After a year of consultation, Victoria’s Essential Services Commission’s (ESC) final report on its hardship inquiry was tabled in State Parliament on Tuesday. It looked at how energy retailers support consumers who experience difficulties paying their bills.
The report, “Supporting customers, avoiding labels”, proposes a new framework for hardship in Victoria and focuses on the scope of assistance offered by retailers, delivery of customer assistance, monitoring and reporting.
The ESC work has highlighted the complexity and challenge of identifying and then providing timely assistance to consumers who genuinely need support to manage their energy bills. Ultimately, hardship and affordability issues are a shared responsibility between industry, the government (which provides concessions) and consumer and welfare groups, who can help with better targeting of support.
The ESC is now looking at designing and revising regulatory instruments, such as new interim payment plan performance indicators, a consumer energy code on payment difficulties, new industry guidelines, revising disconnection operating procedures and Guaranteed Service Levels.
The framework is set to be implemented on 1 July 2017. From now until then, there is still a comprehensive amount of consultation to be undertaken with the Commission, government, industry and consumer groups to go through the practical implementation to transition to the proposed framework.
The stated purpose of the new framework is to assist customers experiencing difficulty to avoid long-term debt, repay debt that accrues, while, wherever possible, maintaining access to power.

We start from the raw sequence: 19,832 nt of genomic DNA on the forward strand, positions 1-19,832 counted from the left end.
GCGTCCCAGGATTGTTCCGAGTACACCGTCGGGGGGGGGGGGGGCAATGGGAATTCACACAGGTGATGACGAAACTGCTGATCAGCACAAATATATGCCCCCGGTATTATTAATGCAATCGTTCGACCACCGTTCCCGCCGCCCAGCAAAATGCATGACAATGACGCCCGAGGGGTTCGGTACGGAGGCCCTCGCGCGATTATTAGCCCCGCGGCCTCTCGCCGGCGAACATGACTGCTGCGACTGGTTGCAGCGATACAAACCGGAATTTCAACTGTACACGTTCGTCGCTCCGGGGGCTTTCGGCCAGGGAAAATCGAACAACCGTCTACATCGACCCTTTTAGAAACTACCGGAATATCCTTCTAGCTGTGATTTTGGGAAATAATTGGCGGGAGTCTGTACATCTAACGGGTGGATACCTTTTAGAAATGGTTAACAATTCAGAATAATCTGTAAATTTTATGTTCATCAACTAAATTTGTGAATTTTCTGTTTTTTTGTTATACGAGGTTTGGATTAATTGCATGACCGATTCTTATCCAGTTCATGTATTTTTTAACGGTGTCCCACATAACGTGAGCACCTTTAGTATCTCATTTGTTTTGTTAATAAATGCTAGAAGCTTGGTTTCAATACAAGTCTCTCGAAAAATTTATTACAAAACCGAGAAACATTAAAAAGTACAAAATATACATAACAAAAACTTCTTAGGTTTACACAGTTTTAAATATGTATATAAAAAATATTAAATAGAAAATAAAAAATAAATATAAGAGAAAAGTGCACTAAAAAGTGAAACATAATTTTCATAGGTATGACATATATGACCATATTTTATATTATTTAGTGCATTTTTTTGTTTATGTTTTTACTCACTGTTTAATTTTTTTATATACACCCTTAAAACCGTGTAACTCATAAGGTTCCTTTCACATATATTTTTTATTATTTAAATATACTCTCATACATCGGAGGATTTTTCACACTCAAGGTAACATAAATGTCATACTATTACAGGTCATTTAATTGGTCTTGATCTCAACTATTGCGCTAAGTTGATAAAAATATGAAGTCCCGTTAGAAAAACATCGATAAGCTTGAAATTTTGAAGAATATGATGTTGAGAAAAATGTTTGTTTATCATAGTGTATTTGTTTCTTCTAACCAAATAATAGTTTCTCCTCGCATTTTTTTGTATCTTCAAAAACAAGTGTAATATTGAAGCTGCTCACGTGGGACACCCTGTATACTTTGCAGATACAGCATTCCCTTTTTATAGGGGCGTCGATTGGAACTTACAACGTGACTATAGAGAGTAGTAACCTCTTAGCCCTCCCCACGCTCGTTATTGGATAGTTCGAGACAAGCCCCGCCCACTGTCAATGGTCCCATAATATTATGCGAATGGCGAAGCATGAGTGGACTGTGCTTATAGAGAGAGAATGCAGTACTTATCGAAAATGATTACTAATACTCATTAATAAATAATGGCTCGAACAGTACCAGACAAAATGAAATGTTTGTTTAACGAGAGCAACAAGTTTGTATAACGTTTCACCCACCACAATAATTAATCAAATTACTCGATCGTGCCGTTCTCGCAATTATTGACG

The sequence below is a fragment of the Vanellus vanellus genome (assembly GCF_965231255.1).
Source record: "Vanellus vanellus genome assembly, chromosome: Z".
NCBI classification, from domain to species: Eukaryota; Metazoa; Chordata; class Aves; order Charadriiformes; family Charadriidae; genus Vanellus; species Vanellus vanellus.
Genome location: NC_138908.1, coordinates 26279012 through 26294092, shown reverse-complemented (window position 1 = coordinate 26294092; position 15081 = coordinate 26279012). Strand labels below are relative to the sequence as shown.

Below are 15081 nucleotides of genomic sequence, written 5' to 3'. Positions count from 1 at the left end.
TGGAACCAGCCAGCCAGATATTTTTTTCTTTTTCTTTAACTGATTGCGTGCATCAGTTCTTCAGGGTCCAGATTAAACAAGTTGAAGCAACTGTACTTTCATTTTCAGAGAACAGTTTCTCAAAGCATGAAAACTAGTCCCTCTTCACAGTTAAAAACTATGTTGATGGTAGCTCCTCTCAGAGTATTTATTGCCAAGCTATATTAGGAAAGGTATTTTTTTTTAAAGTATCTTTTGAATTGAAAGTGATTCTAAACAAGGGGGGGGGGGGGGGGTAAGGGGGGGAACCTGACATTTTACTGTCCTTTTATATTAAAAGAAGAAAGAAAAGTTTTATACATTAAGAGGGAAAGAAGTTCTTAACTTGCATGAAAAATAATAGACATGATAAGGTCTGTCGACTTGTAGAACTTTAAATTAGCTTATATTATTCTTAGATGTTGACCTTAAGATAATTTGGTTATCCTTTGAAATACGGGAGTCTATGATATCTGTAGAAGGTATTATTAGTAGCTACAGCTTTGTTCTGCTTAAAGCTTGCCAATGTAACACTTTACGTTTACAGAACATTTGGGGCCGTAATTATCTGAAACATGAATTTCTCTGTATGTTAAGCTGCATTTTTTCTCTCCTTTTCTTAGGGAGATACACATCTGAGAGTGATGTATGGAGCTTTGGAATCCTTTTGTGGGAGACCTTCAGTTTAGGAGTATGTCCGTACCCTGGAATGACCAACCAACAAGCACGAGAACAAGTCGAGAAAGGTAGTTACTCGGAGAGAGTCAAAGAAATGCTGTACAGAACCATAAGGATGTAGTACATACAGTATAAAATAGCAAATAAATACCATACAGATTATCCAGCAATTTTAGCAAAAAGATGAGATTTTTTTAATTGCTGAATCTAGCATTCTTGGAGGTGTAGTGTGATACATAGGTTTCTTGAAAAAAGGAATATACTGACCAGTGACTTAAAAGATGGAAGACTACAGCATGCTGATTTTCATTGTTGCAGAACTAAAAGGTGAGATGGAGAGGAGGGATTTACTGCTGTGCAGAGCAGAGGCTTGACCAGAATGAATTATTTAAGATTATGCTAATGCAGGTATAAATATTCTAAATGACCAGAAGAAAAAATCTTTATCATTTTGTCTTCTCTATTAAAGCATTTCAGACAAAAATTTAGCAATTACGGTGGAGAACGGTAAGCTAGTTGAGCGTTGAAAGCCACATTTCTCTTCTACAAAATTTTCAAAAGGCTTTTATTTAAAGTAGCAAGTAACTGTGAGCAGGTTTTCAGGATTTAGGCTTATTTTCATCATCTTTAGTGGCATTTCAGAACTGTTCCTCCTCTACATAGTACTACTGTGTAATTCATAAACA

In making the case for a new framework, the ESC has argued that the previous hardship programs have been “too often, and increasingly so, hardship programs simply provide a stepping stone towards disconnection rather than an avenue away from it”.
It points to the most recent available data for 2013-14 which showed 58,503 customers were disconnected for non-payment of energy bills[i].
Disconnection remains an option of last resort for energy companies and when considering the disconnections for customers on instalment plans and those experiencing multiple disconnections within two years (which are used as indicators of those in financial difficulty) these have trended down[ii].
The ESC acknowledged this in its report, but also commented that the fall in the number of customers who had multiple disconnections over two years that they are able to arrange an instalment plan to avoid future disconnection.
To meet the Government’s policy expectation of “wherever possible, energy consumers remain connected to supply, and that disconnection of customers is only used as a measure of last resort”, the ESC framework involves:
The scope of assistance is outlined in the report and shown here:
The ESC points to the addition of two new protections for consumers under its framework, specifically automatically putting consumers onto a payment plan and the use of prepayment plans in the final stage as “an ultimate safety net”.
The ESC believes a retailer should be able to consider disconnecting a consumer if:
The final report has set out an implementation roadmap for the framework which is shown below:
With colder weather comes an increase in electricity and gas use. The AEC has published analysis of average electricity and gas costs by region using the latest energy consumption data. It shows seasonal breakdowns of energy use for each major network, as well as state by state average gas and electricity costs. It also offers simple tips on how people can save on their bills.
During the height of COVID-19, Australian retailers were concerned that the impacts of government interventions might unintentionally impact the ability of retailers to meet their upstream obligations. The impacts on retailers of providing additional protections – on top of the already notable consumer protections in place - and the longer-term debt implications for customers remained a concern.
A perennial discussion in energy market policy is the contest between what we are ultimately trying to achieve: “customer benefits” or “market benefits”. When making market rules, or building monopoly assets, rules require that we assess “net market” benefits. A number of recent government policies have been justified on customer benefit assessments alone.
Send an email with your question or comment, and include your name and a short message and we'll get back to you shortly.